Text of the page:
I also wish I’d known about the variety of libraries. I’ve spoken to friends who did the CSU library course and they said they wished they’d known some of their options outside of libraries. I knew that I could finish uni and work in a library, information management, document or records management, information architecture, research, etc. Other people had no idea that some of these things were possible with library qualifications. I had no idea there were such different kinds of libraries.

My course didn’t require any work experience or placements. This was good in some respects because of the workload and also I think a lot of people were already working full-time. I’ve worked in plenty of organisations with work experience students and I don’t think that’s necessarily the answer, but I think I would have found useful, perhaps, some tours of different industries. After experiencing first-hand the divide between libraries and records/document management, I don’t even necessarily think that these tours need to be exclusive to uni students. I think anyone working in the profession could do with exposure to what is happening and what is available in other organisations.

I particularly wasn’t prepared for leaving uni bursting with ideas, new skills, and motivation to find a scarcity of positions and people and organisations so resistant to change. I found it extremely frustrating that I could see so much room for improvement, fun projects or events to run, ways to make work more efficient, new technologies to experiment with, and run up against either a lack of interest, money, or willingness to try new things. It’s hard to feel like everything you’ve just been taught is for nothing, and to fight a continual battle for change.

The job hunt. If only I’d known how competitive it would be. It’s not any better now, and perhaps it’s even worse. People keep talking about how there are going to be so many librarians retiring, but that happens every year. Most of the librarians I know are overqualified for their roles but can’t find quite what they’re looking for. And the applications are exhausting. So many selection criteria, so little time. Here again you get the librarian/LT divide. It’s difficult to get the experience you need when you can’t get a job in the first place. All I can suggest for this is to get involved in anything you can. Get involved with ALIA committees, volunteer for events and conferences, take any extra training and development that you can. Anything that you can give you an edge.

The importance of a personal learning network, and friends in the industry. I can’t really complain now about a lack of information. I have so much library information coming at me through my friends on social networks and offline. I have received so much help and support from my network, who are all so generous with their ideas and time. Get on Twitter, Facebook, Google+, elists… attend events, conferences, and just participate. Who better to know what you’re going through and to give you advice than someone who has been through the same thing.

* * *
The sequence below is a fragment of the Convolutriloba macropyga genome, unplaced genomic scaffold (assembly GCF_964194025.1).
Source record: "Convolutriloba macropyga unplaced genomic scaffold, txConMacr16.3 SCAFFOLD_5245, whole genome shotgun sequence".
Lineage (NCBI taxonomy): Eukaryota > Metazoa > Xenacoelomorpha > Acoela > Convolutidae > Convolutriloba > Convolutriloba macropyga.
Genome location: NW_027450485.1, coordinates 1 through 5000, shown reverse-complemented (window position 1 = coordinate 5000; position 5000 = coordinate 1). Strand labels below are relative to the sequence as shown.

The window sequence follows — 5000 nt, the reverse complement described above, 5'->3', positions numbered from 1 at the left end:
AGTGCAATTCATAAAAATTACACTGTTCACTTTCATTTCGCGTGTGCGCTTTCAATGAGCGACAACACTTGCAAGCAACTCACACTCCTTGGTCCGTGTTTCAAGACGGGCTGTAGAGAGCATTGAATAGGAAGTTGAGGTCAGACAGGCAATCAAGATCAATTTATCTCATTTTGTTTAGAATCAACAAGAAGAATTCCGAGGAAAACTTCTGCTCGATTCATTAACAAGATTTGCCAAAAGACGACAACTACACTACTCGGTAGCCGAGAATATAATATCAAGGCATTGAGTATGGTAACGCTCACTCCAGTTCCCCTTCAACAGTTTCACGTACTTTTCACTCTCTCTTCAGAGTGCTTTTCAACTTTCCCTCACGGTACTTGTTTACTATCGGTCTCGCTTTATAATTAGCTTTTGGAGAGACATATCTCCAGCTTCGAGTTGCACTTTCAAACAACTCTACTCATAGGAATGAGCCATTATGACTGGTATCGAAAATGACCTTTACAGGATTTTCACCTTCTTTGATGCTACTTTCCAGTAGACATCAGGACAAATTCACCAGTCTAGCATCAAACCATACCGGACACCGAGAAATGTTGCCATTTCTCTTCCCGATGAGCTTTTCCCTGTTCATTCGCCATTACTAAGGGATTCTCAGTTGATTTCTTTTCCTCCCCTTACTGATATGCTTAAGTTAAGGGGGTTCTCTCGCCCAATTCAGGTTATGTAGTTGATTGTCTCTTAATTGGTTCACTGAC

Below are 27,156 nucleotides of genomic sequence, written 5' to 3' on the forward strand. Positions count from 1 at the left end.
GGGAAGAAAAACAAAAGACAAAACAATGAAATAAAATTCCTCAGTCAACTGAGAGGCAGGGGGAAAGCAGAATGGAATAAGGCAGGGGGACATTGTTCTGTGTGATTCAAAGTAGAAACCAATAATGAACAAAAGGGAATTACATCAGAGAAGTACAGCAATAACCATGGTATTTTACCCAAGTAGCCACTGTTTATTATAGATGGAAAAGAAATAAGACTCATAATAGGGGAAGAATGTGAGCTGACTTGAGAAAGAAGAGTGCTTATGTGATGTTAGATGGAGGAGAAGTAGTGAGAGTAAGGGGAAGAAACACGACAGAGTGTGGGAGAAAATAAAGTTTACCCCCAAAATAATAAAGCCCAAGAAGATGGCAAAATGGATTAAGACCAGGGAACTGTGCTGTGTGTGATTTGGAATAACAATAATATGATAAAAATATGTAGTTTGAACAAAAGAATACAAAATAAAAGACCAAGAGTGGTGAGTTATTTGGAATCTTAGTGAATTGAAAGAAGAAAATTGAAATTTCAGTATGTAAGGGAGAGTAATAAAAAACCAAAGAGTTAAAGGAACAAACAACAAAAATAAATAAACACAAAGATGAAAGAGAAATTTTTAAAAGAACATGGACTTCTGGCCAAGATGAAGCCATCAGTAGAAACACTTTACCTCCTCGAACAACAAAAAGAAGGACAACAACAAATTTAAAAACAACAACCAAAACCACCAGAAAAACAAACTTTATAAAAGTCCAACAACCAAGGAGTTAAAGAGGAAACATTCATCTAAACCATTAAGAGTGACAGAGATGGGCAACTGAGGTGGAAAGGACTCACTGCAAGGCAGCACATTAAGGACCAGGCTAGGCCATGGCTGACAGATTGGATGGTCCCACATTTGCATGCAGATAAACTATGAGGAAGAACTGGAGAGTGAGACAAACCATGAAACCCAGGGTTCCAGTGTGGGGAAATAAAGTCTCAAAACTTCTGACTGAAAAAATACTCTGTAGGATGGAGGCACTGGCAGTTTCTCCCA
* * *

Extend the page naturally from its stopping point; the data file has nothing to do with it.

How quickly things change. You learn so much at uni/TAFE, and while the theories will mostly stay the same, the technical side of things change rapidly. The digital library, databases, websites I built at uni could now be done so differently (and probably look a lot better as well). But if you’re not in a role where you use the skills you’ve been taught, it’s up to make sure that you’re keeping your skills relevant.

I also wish someone had told me how little time I’d end up spending with books. “Oh you’re a librarian, you must read a lot of books, what can you recommend?” Ah yes, the public perception of your role.

“You need to go to UNI to work as a LIBRARIAN?!”

“You must spend the whole day reading.”

“Doesn’t everyone just use Google?”

“You don’t look like a librarian.”

“Oh I hated all my librarians, what a terrible career, they’re all just grumpy old hags.”

But the reward of people who appreciate libraries and librarians far outweighs any of that.

So what do you wish you’d known in library school?

My librarian life story

I always thought that I wanted to be an archaeologist or some kind of policy maker. I was tossing up between studying Liberal Studies at USYD or Ancient History at Macquarie, and I went with Ancient History. I soon realised I didn’t have nearly enough passion for it to become a career (I love it but it’s not my everything), I didn’t have the language skills (I did Latin, a semester of hieroglyphs, can read French, but probably needed German and Ancient Greek as well), and really some elements of archaeology are so so science-based it just really wasn’t for me. Now, I like to finish things I start, so I stuck out the 3 years, decided against Honours (I regret this now), and then was floundering around trying to sort out a new career.